About one month ago, construction began on this ambitious light rail substation for the South Terminus of TriMet's Portland Mall Light Rail Line. The station, designed by Hennebery Eddy Architects, combines style with salvaged materials and a unique solar and wind power scheme.
Solar panels and 22 small wind turbines from Oregon Wind (a new company we'll write about soon) will provide 75-90 percent of the power needed to operate the substation and communications buildings on-site, although TriMet still needs to secure funding on the alternative energy technologies.
The vertical axis wind turbines from Oregon Wind are four feet tall and perch on top of the same steel poles that support the rail catenary wires. According to The Oregonian, the cost of the turbines should come to about $250,000, or just over $11,000 per turbine.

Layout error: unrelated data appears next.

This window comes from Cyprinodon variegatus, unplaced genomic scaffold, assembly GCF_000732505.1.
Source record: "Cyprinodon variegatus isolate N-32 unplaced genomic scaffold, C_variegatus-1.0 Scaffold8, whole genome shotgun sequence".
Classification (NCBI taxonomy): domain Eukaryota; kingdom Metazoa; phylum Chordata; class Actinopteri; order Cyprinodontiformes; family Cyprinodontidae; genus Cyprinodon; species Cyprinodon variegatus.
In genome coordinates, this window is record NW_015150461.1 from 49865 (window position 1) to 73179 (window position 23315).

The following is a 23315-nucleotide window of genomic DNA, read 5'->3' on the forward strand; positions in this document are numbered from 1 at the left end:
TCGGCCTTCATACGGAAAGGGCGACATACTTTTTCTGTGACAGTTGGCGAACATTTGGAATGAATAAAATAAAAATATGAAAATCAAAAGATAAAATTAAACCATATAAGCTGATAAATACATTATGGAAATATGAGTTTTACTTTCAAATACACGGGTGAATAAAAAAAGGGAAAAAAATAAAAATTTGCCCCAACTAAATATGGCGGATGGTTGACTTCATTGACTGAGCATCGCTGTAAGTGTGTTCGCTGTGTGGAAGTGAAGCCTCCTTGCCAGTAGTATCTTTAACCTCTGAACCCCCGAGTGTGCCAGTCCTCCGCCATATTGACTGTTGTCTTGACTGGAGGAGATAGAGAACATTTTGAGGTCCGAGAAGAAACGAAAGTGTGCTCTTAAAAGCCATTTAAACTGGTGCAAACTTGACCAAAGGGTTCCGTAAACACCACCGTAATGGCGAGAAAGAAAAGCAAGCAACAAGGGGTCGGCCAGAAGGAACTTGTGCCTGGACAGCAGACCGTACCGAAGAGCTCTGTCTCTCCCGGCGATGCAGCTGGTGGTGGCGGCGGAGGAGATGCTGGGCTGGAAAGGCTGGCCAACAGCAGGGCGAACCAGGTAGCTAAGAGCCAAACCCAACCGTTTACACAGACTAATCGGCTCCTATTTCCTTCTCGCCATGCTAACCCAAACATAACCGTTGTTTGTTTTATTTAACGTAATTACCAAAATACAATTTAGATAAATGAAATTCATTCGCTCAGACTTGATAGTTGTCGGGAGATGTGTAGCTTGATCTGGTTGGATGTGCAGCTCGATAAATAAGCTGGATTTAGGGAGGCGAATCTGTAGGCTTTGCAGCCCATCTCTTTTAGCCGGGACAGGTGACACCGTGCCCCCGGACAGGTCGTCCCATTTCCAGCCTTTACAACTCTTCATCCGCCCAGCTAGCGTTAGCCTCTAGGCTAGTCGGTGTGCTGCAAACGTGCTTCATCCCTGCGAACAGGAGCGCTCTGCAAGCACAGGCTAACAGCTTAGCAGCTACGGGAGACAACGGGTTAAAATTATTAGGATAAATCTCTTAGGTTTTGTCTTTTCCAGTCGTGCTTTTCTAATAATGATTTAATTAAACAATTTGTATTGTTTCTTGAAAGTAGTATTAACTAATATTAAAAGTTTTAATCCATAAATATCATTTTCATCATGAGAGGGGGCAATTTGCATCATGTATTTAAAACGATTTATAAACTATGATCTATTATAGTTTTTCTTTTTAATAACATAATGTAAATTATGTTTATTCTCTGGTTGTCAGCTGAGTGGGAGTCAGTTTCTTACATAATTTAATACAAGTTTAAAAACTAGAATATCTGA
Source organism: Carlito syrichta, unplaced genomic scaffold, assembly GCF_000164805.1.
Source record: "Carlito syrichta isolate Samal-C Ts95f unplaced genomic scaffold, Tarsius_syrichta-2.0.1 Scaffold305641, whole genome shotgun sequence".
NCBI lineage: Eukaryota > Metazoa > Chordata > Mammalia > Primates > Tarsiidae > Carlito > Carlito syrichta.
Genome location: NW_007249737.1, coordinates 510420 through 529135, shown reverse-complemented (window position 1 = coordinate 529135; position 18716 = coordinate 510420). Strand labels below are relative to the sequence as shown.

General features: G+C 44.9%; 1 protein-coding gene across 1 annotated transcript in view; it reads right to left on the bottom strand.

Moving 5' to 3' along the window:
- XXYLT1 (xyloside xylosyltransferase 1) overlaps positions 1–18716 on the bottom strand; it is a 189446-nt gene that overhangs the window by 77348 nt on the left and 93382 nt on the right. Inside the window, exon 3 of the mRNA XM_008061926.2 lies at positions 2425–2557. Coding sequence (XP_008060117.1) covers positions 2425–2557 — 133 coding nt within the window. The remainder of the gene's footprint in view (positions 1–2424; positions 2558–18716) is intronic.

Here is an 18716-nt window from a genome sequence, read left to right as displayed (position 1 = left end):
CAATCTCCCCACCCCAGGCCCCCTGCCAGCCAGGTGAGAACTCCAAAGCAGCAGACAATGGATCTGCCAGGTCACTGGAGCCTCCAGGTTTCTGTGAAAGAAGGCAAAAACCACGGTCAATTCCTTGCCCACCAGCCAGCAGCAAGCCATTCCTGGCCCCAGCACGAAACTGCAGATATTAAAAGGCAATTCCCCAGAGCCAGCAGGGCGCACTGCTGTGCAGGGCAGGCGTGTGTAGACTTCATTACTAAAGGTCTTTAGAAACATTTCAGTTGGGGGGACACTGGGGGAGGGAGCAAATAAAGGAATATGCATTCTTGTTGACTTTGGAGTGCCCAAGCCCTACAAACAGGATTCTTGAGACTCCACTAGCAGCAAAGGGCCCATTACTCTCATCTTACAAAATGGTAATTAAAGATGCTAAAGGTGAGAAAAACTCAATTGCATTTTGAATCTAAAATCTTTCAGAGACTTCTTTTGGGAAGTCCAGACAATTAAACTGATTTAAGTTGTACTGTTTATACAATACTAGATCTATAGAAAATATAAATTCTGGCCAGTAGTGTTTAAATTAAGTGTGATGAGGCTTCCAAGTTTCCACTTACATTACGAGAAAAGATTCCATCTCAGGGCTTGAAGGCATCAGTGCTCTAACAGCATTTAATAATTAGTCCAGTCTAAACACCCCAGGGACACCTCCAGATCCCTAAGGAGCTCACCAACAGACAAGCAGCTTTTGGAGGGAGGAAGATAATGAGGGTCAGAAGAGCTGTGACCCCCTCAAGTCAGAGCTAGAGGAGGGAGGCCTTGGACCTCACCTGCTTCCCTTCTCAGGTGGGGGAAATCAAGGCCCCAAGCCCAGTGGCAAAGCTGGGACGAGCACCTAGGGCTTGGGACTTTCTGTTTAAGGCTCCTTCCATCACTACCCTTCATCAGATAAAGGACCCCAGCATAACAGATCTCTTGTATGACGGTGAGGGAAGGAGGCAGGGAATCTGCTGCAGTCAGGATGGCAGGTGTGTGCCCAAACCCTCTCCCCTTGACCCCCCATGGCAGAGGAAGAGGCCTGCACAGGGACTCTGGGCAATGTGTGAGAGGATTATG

The 50 kW solar array is expected to cost about $750,000. When installed, a "meter" bench in the public plaza will display how much energy is being generated on-site by the solar and wind technologies.
The rest of the substation, which is located at SW Jackson Street between 5th and 6th Avenues, is being funded by $1.2 million in federal stimulus funds. Construction is expected to be complete by mid-February.
One of the most striking aspects of the design is a coil drapery manufactured by Cascade Coil Drapery that will eventually support the solar array. The drapery also conceals, to a certain extent, two prefabricated transit utility buildings.
The design has already been awarded an unbuilt merit award from the local AIA chapter, but don't expect the praise and attention to stop there. We'll follow up later when the station is done with all the geeky, green elements.
Rendering credit: Ambient Light Inc./Hennebery Eddy Architects.
Article tags: alternative energy